Rhode Island governor Gina Raimondo, a Democrat, announced on Thursday that all travelers from New York arriving in her state would be required to enter a 14-day self-quarantine and to provide personal information to state authorities.
Raimondo signed an executive order on Thursday empowering state police and the National Guard to enforce the measure.
“I understand this is an extreme measure,” Raimondo told reporters at a press conference. The New York City metropolitan area “is a hot zone and the infection rate is skyrocketing,” Raimondo said in explaining her executive order. Raimondo’s order follows Florida governor Ron DeSantis’s announcement that all travelers to his state from New York must self-quarantine for 14 days, although Florida has not begun tracking those travelers.
Rhode Island state police superintendent Col. James M. Manni said at the same press conference that occupants of vehicles with New York license plates will be asked their destination when stopped by state troopers. If their destination is not anywhere in Rhode Island, they will be allowed to pass through without providing personal information. Individuals who are traveling to a Rhode Island destination will be required to provide the address of their destination, as well as the phone numbers and names of their family members.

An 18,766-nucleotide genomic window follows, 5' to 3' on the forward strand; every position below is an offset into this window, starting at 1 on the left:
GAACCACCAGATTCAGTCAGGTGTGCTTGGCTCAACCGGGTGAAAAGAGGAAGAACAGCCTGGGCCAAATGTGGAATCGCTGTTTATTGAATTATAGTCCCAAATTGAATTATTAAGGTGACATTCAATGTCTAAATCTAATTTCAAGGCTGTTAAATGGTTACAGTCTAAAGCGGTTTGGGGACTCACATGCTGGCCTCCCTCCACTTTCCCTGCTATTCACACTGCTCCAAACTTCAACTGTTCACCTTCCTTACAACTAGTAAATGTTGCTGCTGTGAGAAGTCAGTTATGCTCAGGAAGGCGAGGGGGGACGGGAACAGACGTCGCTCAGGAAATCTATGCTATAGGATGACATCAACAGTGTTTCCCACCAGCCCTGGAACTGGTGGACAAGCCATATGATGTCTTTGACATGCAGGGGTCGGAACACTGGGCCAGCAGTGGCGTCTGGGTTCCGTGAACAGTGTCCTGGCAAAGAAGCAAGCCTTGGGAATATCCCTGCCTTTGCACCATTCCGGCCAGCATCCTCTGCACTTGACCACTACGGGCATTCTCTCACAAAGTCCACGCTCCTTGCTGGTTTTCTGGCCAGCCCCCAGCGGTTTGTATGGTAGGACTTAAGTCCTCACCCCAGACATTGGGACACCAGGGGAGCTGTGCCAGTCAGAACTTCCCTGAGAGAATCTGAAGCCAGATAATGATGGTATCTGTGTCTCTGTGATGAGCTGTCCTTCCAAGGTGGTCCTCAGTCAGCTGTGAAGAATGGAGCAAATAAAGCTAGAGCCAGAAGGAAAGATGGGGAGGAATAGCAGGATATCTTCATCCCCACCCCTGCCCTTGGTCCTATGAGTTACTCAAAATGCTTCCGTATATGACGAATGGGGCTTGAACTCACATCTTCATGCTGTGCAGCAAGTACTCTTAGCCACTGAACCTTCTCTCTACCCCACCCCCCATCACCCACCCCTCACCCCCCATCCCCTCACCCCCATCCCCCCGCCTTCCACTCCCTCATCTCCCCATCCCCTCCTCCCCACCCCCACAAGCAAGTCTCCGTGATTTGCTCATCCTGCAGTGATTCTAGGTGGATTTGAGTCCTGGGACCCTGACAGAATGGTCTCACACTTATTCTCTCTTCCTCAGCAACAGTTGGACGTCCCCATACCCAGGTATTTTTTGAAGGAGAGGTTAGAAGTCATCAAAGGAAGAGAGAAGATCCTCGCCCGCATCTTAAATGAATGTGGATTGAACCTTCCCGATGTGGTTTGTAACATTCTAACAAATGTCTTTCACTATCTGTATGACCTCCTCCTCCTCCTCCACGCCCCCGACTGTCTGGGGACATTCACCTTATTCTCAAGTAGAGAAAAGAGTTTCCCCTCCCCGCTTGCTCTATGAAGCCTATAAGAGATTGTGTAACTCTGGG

The order applies to all travelers arriving by ground transportation, including buses, trains, and cars, although commercial vehicles with New York plates will not be stopped in order to facilitate interstate trade. The National Guard has already been deployed to the state’s T.F. Green Airport, where guardsmen are asking for personal contact information from all travelers to track any additional spread of coronavirus.
The American Civil Liberties Union of Rhode Island criticized the executive order as infringing upon the rights of U.S. citizens.
“The ACLU recognizes that strong measures are needed to address the public health crisis we are witnessing,” ACLU Rhode Island executive director Steven Brown said in a statement, “but giving the State Police the power to stop any New York-registered cars that are merely traveling through the state is a blunderbuss approach that cannot be justified in light of its substantial impact on civil liberties.”